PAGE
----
Scotland’s only dedicated international affairs magazine ceases publication

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Jonathan Peters
News Editor

CABLE magazine, the only Scottish media outlet dedicated to international affairs, announced last Wednesday the decision to halt publication for the foreseeable future. Citing financial difficulties as the reason behind this decision, the absence of CABLE leaves Scotland with very little opportunity for internationally focused news and analysis.

Launched in July 2017, CABLE was formed by freelancers and academics, some of whom had links with the Scottish Global Forum. With a core editorial team of 5, and contributions from a wide range of journalists, academics and foreign affairs analysts, for 11 months the team provided high-quality international affairs content on a shoe-sting budget.

Their first issue addressed topics ranging from Greenland’s relationship with the EU, the fight to retake Mosul from Daesh, through to a history of Scotland’s international climate change diplomacy. CABLE’s mission statement describes the team as “eclectic in its outlook. We’re interested in everything from trade, development, and energy issues to diplomacy, human rights, and conflict.”

“As a Scottish publication – based in Glasgow – each edition of CABLE carries features which may have particular interest for a Scottish readership. However, our global focus and network of international contributors ensures that we also cover issues from across the world. CABLE is aimed at anyone with an interest in international affairs.”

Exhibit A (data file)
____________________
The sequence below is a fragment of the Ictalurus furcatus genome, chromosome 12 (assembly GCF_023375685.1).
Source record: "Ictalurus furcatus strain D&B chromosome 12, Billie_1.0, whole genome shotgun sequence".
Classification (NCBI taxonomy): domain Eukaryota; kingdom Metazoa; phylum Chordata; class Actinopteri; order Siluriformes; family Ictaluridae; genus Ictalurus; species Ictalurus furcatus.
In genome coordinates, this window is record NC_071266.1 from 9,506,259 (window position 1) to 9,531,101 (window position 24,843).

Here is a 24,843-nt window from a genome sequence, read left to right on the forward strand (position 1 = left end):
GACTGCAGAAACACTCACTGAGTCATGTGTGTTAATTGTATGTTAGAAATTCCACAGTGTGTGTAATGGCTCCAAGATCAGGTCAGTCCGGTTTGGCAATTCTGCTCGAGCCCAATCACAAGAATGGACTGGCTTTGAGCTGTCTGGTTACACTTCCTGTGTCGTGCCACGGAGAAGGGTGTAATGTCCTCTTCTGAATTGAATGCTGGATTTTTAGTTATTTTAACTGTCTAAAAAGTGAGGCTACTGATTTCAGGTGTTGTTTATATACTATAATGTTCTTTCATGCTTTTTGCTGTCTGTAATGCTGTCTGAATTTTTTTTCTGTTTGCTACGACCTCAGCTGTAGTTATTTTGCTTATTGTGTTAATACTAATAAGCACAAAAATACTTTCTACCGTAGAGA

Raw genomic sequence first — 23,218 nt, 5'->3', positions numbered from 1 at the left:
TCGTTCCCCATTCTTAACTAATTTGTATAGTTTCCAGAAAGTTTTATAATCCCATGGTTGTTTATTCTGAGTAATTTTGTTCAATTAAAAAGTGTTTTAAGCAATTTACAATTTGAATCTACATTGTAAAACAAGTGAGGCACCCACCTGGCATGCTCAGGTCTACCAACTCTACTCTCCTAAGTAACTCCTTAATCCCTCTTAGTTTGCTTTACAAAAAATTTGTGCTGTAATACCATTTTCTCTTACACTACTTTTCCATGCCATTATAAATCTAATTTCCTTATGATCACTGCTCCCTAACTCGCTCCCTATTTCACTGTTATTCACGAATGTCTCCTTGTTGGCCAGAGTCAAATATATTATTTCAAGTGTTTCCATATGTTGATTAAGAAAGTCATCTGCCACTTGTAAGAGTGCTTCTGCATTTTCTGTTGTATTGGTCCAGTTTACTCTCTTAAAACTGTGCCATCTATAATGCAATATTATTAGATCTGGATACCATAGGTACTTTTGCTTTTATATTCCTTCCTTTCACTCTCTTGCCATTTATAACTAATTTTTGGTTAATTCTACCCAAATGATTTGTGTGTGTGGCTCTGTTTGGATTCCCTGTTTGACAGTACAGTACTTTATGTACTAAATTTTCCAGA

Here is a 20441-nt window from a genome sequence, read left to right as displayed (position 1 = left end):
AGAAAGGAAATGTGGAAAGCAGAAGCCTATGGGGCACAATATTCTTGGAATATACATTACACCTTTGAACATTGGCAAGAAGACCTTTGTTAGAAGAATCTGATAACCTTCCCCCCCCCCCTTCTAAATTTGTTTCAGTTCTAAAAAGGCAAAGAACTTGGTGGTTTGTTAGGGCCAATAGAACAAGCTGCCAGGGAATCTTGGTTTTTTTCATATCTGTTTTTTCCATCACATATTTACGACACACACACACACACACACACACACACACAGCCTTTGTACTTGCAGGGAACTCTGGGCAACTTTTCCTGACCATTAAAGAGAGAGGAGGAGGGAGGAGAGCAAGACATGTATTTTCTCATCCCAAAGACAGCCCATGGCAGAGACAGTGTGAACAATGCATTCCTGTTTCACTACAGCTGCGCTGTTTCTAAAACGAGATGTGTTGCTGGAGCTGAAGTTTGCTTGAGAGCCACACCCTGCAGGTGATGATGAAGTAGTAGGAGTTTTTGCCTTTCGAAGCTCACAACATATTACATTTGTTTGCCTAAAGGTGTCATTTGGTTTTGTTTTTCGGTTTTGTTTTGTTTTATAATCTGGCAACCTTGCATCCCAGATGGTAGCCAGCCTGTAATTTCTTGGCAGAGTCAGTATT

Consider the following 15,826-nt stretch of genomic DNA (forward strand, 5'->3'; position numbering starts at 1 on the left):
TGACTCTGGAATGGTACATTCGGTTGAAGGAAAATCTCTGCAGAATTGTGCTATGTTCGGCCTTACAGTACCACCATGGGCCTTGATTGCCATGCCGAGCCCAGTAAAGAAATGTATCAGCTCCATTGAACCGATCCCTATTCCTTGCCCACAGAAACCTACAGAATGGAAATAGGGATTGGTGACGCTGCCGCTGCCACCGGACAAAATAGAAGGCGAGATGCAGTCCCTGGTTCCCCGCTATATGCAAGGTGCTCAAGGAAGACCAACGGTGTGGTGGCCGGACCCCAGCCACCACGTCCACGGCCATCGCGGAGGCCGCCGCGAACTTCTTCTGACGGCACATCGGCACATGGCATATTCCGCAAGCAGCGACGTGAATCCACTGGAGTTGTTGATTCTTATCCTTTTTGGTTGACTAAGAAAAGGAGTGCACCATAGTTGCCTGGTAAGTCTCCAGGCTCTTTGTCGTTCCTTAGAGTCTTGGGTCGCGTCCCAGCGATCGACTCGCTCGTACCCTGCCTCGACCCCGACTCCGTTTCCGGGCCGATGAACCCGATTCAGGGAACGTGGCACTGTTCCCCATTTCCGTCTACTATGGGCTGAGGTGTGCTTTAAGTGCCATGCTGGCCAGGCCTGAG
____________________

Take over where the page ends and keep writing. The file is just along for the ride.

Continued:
Despite a large monthly readership and following on social media, CABLE did not manage to attract sufficient investment to continue publication. The site did not implement a paywall, meaning readers were not required to pay for any of the content, and their efforts to attract financial backing from potential partners proved unsuccessful.

David Pratt, contributing editor for CABLE and contributing foreign editor for the Herald, was candid about what he thinks is needed to keep independent journalism viable in Scotland: “it’s time for those with deep pockets and political vision to step up.”

The decision to halt publication attracted statements from across Scottish media and politics. Angus Robertson, former depute leader of the SNP, wrote: “Very sorry to hear the news. We need an internationally focussed media perspective on our neighbours and the rest of the world from Scotland. Thanks for all the efforts and excellent reporting.”

As of this month, Scotland has no dedicated international affairs outlet. Questions are now being asked about how independent, non-partisan media can be funded in Scotland, without resorting to advertising or restricted access.

David Leask, chief reporter for the Herald, addressed the disparity between words and actions when discussing the reporting of international affairs in Scotland. Shorty after the announcement that CABLE would cease publication, Leask wrote: “We navel-gazing Scots should maybe tonight ask why so few of us click on foreign news even as we slap each others’ backs and tell ourselves how cool European and cosmopolitan we are. Cable gone.”